The Johnstown Monroe school district is in an enviable position, according to its treasurer, Tamara Woods.

The Johnstown Monroe school district is in an enviable position, according to its treasurer, Tamara Woods.

“We’re one of those blessed districts,” she said, because, unlike many other districts, it has some time to “wait and plan” before it needs to return to the voters for another levy.

So says her five-year financial forecast, which Woods presented to the school board during its Oct. 17 meeting. The board approved the financial forecast 5-0.

Woods said the district is fortunate to have passed a 9.6-mill emergency levy in May 2009, “when it could help the district.” She said the levy generates $2.2 million per year in revenue, along with a 1-percent income tax that generates roughly $2.1 million.

Both levies expire at the end of 2013, however, so while the district is currently holding its own financially, board members will have to consider a levy in the not-too-distant future.

Woods said the district will have three attempts to renew the income tax and two attempts to renew the emergency levy. When these will appear on the ballot is yet to be determined.

The district currently has five levies on the books, Woods said, but some of them, which were approved many years ago, generate very little revenue.

While the district may be solvent, it’s not on Easy Street.

“Don’t get me wrong, we’ve cut some things,” Woods said. To control spending, the board cut busing for students who live within a two-mile radius of their schools. Woods said many people don’t realize that the state does not require any school district in Ohio to transport these students.

The district also cut back coaching positions, she said. And many high school classes — such as some languages and health, as well as elementary school art — are taught online to save teaching positions.

“There’s been a lot of things cut,” Woods said.

State funding will determine the millage the district will need when it comes back to the voters, Woods said. She’s still waiting to know how much the state will provide the district, which makes it nearly impossible to plan very far into the future.

In fact, she said the state is telling districts not to plan their budgets too far ahead of 2013 because of all the uncertainties associated with state funding.

Woods said the district’s main challenge is growth.

“We’re a growing district,” she said. “We need buildings. That will be our next big challenge.” Woods said it’s tough to invest money in repairing or upgrading old buildings when the district clearly needs new structures.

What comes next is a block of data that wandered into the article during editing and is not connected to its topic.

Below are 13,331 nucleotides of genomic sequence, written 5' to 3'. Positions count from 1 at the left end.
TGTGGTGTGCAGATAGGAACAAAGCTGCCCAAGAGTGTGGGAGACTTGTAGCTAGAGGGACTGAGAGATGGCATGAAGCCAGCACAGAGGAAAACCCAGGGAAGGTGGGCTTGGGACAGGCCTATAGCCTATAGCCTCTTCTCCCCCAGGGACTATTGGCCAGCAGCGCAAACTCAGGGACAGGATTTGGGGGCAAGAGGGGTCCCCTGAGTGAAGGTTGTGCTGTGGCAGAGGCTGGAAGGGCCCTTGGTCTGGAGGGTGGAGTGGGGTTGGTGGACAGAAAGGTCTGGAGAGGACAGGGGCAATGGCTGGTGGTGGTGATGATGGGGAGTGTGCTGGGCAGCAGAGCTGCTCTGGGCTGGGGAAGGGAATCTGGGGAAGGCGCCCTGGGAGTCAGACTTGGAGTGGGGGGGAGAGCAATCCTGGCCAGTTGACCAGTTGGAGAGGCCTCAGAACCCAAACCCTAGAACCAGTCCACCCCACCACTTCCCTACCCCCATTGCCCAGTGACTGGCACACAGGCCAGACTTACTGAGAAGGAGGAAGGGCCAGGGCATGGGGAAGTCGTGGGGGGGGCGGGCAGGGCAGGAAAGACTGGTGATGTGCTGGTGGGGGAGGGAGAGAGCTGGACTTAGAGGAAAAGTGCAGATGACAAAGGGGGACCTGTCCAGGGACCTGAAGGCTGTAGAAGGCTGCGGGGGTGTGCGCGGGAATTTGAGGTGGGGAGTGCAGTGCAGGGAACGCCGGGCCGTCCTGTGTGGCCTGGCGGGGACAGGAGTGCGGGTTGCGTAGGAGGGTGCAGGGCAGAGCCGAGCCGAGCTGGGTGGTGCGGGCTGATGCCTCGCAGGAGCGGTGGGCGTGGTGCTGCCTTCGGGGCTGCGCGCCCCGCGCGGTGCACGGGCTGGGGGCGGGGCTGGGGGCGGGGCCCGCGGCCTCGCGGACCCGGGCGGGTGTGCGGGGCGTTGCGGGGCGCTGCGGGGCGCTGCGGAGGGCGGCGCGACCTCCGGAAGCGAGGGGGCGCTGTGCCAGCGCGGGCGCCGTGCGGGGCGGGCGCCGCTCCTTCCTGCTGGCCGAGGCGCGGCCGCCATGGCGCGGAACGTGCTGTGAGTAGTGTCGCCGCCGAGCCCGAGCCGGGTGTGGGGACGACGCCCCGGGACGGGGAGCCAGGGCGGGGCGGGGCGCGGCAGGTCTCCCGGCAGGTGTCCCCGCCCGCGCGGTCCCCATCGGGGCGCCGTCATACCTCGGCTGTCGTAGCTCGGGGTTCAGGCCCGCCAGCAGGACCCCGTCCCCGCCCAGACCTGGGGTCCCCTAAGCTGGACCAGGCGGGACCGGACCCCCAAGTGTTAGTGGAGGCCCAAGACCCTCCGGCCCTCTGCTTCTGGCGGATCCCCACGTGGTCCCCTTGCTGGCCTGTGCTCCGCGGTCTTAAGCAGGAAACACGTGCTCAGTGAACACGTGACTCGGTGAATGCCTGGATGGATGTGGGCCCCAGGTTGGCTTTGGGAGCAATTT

Board vice president Karen Blair agrees that enrollment growth and new facilities are an ongoing concern for the district. But “there really aren’t a whole lot of options,” she said, for funding new buildings.

Blair said state budget cuts have made it hard enough for school districts simply to keep their heads above water financially, let alone undertake a building program. State budget cuts force the communities to take more responsibility for upgrading facilities.

“You almost wait for the other shoe to drop,” said board member Polly Moore. She agreed with Woods that the district is blessed that it’s currently financiallyy stable because so many other districts are experiencing problems. But, she said the state could change its funding at any time and leave Johnstown-Monroe in a bind.

Moore also agrees that upgrading facilities is the district’s biggest challenge currently. But, passing a bond issue is likely the only way to make it happen. She said public fundraisers can help fund levy campaigns but it would take “a heck of a bake sale” to raise enough for a new building.

She said there will be a point where building new structures will no longer be an option as the student population increases, but there will always be differing opinions as to where that point is.

“It’s a tough equation,” she said. If the district presents the voters with a detailed plan of the structures it needs, there will be those who won’t vote to approve a bond issue because they don’t agree with some part of the plan. However, if the district asks the voters to approve a bond issue first, then work together to create a plan, voters will wonder what it is that they’re really voting for.

“It’s a Catch-22,” Moore said.